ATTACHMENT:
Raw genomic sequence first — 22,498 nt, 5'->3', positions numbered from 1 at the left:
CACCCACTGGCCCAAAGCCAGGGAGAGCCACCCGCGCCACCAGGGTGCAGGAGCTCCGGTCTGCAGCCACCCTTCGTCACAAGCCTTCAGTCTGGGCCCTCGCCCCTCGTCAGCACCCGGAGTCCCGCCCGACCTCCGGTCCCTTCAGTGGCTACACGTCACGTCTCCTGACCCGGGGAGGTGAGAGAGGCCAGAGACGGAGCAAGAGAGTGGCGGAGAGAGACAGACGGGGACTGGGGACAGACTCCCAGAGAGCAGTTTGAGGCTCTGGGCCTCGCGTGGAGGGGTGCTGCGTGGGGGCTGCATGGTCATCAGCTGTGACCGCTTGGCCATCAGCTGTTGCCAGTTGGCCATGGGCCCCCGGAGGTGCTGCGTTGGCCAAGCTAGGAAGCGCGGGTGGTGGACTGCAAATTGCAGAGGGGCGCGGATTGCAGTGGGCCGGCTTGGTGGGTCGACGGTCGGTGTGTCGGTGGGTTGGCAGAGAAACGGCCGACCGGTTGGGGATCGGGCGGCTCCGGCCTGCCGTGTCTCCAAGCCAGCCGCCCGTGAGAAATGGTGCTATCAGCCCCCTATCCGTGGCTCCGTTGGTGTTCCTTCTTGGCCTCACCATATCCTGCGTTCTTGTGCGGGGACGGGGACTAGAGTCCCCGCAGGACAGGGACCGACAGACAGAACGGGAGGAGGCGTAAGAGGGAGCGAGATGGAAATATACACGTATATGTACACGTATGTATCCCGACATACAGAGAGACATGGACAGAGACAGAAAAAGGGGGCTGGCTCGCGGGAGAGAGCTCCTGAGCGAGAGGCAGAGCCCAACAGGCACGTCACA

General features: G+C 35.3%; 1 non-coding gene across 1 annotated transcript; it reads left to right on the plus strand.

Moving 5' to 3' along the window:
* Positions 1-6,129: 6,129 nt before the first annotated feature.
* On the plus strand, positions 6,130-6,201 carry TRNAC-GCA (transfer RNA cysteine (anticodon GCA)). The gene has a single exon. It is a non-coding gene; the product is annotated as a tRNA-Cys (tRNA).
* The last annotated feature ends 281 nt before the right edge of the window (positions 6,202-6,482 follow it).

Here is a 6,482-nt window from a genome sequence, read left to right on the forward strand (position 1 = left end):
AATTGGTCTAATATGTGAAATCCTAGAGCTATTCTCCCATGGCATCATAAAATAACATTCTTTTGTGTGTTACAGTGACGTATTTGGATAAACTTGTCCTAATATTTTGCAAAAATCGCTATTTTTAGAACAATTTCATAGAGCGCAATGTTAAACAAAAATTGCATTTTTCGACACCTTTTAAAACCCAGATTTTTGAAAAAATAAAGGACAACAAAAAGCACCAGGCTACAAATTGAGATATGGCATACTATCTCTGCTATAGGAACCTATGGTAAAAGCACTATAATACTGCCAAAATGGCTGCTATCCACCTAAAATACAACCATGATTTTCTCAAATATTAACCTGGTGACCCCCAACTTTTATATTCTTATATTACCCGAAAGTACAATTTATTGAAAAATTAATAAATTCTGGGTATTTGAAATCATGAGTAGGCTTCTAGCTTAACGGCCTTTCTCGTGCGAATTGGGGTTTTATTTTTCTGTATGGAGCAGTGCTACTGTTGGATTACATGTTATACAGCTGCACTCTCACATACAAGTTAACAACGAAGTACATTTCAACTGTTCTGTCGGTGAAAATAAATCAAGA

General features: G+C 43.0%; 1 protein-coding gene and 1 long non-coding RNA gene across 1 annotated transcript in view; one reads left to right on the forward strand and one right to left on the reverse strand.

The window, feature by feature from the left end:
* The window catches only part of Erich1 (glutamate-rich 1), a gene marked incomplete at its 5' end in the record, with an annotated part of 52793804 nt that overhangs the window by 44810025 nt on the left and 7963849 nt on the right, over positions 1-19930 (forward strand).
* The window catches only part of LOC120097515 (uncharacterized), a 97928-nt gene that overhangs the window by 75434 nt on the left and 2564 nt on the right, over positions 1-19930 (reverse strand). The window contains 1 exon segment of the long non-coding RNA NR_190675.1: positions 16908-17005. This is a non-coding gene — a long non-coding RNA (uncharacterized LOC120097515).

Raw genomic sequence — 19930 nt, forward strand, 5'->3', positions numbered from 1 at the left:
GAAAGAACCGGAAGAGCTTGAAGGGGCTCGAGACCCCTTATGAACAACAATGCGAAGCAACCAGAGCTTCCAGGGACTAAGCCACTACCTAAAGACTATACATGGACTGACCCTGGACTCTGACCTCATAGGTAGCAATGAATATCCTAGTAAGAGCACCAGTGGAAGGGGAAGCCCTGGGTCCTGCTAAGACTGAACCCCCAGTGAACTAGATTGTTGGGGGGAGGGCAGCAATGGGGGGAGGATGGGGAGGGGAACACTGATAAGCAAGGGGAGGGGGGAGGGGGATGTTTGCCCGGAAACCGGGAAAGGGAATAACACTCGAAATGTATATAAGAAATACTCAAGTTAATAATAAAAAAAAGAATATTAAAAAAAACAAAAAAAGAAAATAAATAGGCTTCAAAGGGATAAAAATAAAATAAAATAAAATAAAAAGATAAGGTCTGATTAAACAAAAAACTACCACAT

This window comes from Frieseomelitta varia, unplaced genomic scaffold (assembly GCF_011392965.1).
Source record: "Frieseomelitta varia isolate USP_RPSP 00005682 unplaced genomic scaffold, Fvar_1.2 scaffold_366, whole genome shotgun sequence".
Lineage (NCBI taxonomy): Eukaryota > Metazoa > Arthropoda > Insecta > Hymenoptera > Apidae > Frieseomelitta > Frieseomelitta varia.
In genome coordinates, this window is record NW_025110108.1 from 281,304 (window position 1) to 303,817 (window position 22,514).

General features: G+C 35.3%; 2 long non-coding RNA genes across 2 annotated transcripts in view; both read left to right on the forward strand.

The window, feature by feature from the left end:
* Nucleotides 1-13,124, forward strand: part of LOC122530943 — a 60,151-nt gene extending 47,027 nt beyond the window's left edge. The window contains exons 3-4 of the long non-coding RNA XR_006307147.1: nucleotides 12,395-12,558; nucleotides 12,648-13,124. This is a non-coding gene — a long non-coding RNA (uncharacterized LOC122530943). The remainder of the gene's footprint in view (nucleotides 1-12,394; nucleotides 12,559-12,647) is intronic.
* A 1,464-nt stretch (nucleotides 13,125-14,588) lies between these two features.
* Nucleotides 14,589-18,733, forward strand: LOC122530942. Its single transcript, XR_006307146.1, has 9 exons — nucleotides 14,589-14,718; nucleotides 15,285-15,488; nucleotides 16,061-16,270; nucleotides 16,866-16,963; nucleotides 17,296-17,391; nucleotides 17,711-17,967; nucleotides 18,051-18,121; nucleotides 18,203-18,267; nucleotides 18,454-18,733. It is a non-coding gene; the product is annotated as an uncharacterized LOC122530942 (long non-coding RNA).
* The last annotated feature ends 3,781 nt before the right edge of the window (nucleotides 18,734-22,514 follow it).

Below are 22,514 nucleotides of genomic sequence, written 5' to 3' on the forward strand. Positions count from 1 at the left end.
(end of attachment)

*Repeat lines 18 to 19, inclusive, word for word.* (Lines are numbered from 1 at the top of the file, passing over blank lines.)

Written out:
Lineage (NCBI taxonomy): Eukaryota > Metazoa > Arthropoda > Insecta > Hymenoptera > Apidae > Frieseomelitta > Frieseomelitta varia.
In genome coordinates, this window is record NW_025110108.1 from 281,304 (window position 1) to 303,817 (window position 22,514).